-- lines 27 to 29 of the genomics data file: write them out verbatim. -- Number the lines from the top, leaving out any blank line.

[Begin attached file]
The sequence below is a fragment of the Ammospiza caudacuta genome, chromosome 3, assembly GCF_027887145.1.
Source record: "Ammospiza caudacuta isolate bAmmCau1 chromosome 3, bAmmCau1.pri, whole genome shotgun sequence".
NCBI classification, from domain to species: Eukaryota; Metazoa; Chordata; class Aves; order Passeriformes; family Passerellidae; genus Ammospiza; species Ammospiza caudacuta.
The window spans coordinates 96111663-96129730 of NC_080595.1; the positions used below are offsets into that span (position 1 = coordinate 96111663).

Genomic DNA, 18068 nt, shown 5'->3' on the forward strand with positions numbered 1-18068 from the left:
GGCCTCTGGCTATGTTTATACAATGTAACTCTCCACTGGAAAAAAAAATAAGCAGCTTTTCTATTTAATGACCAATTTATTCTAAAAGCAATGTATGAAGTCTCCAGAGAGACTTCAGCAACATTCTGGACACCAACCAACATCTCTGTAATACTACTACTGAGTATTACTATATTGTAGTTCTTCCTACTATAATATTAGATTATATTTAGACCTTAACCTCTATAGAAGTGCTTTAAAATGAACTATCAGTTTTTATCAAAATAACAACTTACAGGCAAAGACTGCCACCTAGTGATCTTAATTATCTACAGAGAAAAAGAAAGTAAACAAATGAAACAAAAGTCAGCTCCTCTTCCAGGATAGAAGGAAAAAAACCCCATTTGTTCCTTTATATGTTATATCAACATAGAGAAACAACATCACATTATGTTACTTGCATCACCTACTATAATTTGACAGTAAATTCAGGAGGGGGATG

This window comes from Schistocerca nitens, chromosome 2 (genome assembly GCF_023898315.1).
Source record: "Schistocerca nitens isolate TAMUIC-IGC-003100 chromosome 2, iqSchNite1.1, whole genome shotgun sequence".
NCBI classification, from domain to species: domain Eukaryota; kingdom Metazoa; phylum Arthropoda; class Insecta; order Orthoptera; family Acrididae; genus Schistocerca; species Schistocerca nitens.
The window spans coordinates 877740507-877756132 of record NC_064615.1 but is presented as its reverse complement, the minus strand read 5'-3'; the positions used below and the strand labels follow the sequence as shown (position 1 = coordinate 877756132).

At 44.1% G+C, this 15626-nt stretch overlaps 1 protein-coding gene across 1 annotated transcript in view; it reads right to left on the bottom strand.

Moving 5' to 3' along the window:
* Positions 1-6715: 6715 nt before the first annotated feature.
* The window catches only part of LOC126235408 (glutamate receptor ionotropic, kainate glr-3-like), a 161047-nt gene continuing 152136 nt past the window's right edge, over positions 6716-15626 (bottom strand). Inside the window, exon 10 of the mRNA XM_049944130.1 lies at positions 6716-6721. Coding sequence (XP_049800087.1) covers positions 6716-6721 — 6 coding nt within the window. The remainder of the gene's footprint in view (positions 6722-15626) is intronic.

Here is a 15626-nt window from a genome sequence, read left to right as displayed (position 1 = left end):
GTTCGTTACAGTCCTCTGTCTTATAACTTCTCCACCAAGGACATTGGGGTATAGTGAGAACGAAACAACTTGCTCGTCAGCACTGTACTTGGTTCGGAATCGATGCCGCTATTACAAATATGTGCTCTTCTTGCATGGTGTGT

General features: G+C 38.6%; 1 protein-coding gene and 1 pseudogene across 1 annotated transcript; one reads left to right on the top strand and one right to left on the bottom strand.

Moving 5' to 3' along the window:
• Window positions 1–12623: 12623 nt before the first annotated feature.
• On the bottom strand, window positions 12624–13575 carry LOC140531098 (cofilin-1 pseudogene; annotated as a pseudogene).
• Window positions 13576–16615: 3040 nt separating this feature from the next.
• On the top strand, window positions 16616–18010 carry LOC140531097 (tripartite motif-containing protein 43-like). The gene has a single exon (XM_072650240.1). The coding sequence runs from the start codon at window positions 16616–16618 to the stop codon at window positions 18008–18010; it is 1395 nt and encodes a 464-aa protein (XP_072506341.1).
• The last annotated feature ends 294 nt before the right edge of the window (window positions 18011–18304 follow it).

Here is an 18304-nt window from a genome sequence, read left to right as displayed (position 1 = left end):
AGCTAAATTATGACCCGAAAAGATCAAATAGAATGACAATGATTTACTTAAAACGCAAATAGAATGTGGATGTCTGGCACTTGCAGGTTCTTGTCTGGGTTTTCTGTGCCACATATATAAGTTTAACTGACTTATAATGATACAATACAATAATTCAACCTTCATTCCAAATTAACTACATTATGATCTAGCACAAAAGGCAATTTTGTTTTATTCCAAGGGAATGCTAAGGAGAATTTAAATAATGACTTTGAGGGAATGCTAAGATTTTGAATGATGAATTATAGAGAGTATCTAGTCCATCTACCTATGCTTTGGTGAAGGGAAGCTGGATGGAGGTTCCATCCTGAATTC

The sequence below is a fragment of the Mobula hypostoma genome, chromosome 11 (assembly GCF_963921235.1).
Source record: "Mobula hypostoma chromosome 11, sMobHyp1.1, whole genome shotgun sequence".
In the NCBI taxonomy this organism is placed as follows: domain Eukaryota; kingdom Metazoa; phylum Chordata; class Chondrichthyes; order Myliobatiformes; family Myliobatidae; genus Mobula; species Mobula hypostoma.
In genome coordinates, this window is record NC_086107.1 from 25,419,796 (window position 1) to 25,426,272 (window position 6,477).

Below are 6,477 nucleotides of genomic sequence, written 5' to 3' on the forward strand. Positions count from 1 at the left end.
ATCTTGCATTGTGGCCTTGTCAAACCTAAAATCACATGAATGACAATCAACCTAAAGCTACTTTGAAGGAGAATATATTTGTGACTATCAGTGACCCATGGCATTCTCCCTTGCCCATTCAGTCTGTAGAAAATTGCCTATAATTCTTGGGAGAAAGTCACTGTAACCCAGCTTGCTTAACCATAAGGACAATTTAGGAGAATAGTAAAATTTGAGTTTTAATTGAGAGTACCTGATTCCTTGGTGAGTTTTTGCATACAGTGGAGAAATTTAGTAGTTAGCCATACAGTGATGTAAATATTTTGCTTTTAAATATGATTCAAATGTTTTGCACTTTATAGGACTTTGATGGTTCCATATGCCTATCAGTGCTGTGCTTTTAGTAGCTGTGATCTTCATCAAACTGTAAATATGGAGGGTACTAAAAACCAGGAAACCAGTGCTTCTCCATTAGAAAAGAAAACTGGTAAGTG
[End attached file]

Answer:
Source record: "Mobula hypostoma chromosome 11, sMobHyp1.1, whole genome shotgun sequence".
In the NCBI taxonomy this organism is placed as follows: domain Eukaryota; kingdom Metazoa; phylum Chordata; class Chondrichthyes; order Myliobatiformes; family Myliobatidae; genus Mobula; species Mobula hypostoma.
In genome coordinates, this window is record NC_086107.1 from 25,419,796 (window position 1) to 25,426,272 (window position 6,477).